Advertisement

Clinical chemistry in women treated with levonorgestrel implants (NORPLANT™∗∗NORPLANT™is the Population Council's trademark for subdermal implants containing levonorgestrel.) or a TCu 200 IUD

      This paper is only available as a PDF. To read, Please Download here.

      Abstract

      Two groups of implant users and two groups of IUD users participated in the study at different times. In the first groups, fractionation of lipoproteins was performed on serum samples from 28 subjects who had used the implants for 37 months and from 26 subjects who had used the Copper TCu 200 for 30 months. Users of the implants had significantly lower levels of total cholesterol, triglycerides and LDL-cholesterol than users of the IUDs. HDL-cholesterol levels were not different between the groups. In the other groups of women, general chemistries and selected hormone assays were carried out on samples from 30 subjects who had used implants for 51 months and from 24 subjects who had used the TCu 200 IUDs for 43 months. The parameters studied were the SMA-12 chemistry group profile, estradiol, cortisol, testosterone, triiodothyronine, thyroxine and thyroid stimulating hormone. In the implant group, mean serum glucose levels were statistically significantly elevated and inorganic phosphorus levels were significantly reduced as compared to the IUD group. In both cases all individual measurements were within the normal range for the population. Testosterone and triiodothyronine levels in the implant group were significantly lower than in the IUD group, but no individual values were outside the normal range for the population. Mean values for all other parameters were not significantly different between the groups.
      To read this article in full you will need to make a payment

      Purchase one-time access:

      Academic & Personal: 24 hour online accessCorporate R&D Professionals: 24 hour online access
      One-time access price info
      • For academic or personal research use, select 'Academic and Personal'
      • For corporate R&D use, select 'Corporate R&D Professionals'

      Subscribe:

      Subscribe to Contraception
      Already a print subscriber? Claim online access
      Already an online subscriber? Sign in
      Institutional Access: Sign in to ScienceDirect

      References

      1. ICCR Implant Study I.
        Contraception. 1978; 18: 315
      2. ICCR Implant Study II.
        Contraception. 1978; 18: 335
        • Diaz S.
        • Pavez M.
        • Robertson D.N.
        • Croxatto H.B.
        A three-year clinical trial with levonorgestrel Silastic implants.
        Contraception. 1979; 19: 557
        • Sivin I.
        • Robertson D.N.
        • Stern J.
        • Croxatto H.B.
        • Diaz S.
        • Coutinho E.
        • daSilva A.R.
        • Sanchez F.
        • Alvarez Faundes A.
        • McDonald O.
        • Holma P.
        • Nielsen N.C.
        • Osler M.
        • Nash H.A.
        NORPLANT: Reversible implant contraception.
        Studies in Family Planning. 1980; 11: 227
        • Diaz S.
        • Pavez M.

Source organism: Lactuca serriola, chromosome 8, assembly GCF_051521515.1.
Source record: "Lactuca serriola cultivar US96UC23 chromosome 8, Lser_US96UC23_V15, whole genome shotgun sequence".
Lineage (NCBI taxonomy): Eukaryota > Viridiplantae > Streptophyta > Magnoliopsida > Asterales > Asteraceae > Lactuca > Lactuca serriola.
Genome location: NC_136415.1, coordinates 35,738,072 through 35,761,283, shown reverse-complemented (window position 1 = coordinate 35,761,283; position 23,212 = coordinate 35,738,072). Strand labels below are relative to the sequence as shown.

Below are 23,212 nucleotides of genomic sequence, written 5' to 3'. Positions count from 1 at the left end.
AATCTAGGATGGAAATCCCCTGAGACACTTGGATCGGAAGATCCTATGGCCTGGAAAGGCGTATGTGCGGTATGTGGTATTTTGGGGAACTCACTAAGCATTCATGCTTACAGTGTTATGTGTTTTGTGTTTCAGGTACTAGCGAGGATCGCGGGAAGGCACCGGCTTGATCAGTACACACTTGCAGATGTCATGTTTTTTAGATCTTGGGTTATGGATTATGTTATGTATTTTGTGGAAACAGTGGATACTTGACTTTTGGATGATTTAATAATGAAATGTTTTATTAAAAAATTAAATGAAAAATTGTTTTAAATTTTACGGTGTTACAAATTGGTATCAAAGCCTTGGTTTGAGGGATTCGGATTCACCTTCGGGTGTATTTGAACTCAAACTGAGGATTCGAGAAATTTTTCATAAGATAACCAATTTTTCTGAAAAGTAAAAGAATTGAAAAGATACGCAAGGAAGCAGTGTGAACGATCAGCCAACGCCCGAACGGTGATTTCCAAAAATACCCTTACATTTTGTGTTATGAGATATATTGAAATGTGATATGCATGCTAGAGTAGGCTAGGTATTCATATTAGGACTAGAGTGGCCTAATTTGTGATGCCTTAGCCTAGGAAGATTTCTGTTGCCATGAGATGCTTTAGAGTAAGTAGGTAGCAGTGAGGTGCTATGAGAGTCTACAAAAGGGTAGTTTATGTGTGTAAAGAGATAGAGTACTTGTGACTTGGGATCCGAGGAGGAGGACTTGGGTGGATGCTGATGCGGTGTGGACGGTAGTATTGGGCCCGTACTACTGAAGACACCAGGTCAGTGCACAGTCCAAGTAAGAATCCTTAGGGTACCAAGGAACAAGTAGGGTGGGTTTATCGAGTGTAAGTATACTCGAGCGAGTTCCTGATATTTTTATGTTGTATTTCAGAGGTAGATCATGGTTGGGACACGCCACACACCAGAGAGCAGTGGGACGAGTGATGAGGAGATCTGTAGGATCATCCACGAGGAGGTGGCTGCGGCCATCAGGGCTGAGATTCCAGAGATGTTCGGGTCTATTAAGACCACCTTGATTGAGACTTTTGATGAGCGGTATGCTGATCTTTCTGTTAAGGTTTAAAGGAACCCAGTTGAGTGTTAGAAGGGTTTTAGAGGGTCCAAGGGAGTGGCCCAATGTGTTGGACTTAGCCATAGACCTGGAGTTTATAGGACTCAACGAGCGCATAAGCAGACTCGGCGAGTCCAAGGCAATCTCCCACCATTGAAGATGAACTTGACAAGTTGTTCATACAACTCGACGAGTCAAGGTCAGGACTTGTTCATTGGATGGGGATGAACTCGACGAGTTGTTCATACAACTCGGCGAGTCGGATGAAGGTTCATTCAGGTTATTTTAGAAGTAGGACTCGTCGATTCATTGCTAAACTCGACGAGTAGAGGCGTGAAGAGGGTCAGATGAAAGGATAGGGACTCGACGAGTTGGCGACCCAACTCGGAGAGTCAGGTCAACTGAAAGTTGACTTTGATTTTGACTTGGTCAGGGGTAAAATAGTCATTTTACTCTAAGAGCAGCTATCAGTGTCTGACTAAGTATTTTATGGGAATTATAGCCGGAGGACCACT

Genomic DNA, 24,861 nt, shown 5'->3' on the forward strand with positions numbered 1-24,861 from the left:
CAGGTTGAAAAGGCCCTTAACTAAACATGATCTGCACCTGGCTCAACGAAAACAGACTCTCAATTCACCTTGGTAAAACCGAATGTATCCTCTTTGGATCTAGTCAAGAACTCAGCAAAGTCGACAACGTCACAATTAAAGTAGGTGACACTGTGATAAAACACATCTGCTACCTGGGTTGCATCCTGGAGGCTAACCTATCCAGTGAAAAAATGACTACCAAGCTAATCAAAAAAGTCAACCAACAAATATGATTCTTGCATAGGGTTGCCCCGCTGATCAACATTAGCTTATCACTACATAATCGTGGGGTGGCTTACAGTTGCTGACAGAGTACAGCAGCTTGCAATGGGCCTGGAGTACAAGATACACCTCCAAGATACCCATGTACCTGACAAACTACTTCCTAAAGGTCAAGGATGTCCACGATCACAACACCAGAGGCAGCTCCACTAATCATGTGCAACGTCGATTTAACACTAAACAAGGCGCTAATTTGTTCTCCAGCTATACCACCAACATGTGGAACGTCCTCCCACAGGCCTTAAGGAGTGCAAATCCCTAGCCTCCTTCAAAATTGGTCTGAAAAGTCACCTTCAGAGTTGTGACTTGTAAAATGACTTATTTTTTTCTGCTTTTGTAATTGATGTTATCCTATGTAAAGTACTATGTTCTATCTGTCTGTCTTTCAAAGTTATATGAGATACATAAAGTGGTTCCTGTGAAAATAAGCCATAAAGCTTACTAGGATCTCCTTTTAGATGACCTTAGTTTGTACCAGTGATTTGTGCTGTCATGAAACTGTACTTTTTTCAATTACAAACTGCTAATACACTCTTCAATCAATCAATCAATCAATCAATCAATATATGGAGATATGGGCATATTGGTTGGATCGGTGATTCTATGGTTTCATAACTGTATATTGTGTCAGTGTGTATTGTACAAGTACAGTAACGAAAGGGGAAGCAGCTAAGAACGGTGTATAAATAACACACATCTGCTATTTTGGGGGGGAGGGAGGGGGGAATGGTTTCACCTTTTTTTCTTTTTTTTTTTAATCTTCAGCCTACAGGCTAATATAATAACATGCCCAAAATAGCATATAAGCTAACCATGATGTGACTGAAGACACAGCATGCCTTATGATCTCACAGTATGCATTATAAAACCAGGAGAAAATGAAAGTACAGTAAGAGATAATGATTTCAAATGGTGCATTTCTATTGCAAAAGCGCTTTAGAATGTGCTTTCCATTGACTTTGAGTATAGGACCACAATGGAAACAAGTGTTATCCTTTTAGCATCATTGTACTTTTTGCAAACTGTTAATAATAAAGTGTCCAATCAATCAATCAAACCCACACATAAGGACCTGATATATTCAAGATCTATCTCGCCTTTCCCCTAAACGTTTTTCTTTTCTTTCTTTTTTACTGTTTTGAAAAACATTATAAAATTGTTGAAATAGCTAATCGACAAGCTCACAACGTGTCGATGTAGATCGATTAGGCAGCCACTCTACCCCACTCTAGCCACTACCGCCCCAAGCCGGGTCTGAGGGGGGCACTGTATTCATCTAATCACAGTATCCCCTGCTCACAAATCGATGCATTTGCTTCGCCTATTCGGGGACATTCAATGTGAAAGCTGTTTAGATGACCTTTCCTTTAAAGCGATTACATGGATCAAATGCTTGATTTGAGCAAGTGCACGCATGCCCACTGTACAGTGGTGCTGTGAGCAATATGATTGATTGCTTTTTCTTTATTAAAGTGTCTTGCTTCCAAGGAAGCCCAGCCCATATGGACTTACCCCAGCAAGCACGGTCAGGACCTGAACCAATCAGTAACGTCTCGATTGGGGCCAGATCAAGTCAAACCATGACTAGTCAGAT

• Miranda P.
        • Robertson D.N.
        • Sivin I.
        • Croxatto H.B.
        A five-year clinical trial of levonorgestrel Silastic implants (NORPLANT).
        Contraception. 1982; 25: 447
        • Weiner E.
        • Johansson E.D.B.
        Plasma levels of d-norgestrel, estradiol and progesterone during treatment with Silastic implants containing d-norgestrel.
        Contraception. 1976; 14: 81
        • Croxatto H.B.
        • Diaz S.
        • Pavez M.
        Clinical chemistry in women treated with progestogen implants.
        Contraception. 1978; 18: 441
        • Spellacy W.N.
        • Buhi W.C.
        • Birk S.A.
        The effects of norgestrel on carbohydrate and lipid metabolism over one year.
        Am. J. Obstet. Gynecol. 1975; 125: 984
        • Vongvinyoutragan S.
        • Matangkasombuit O.
        • Poshyachinda V.
        • Dusitsin N.
        • Tankeyoon M.
        • Israngkun P.
        • Chaudhury R.R.
        The effect of dnorgestrel, 30 micrograms, on the oral glucose tolerance test, including insulin levels, in Thai women.
        Fertil. Steril. 1976; 27: 523
        • Foss G.L.
        • Holter J.B.
        • Lewis F.J.W.
        Effects of long-term microdose of norgestrel on glucose tolerance and serum transaminase levels.
        J. Reprod. Fert. 1970; 23: 185
        • Boyns D.R.
        • Crossly J.N.
        • Abrams M.E.
        • Jarrett R.J.
        • Keen H.
        Oral glucose tolerance and related factors in a normal population sample.
        Br. Med. J. 1969; 1: 595
        • Kammen E.Van
        • Thijssen J.H.H.
        • Rademaker B.
        • Schwarz F.
        The influence of hormonal contraceptives on sex hormone binding globulin (SHBG) capacity.
        Contraception. 1975; 11: 53
        • Victor A.
        • Weiner E.
        • Johansson E.D.B.
        Sex hormone binding globulin: The carrier protein for d-norgestrel.
        J Clin Endocrinol Metab. 1976; 43: 244
        • Sisson J.C.
        Principles of and pitfalls in, thyroid function tests.
        J Nuclear Med. 1965; 6: 853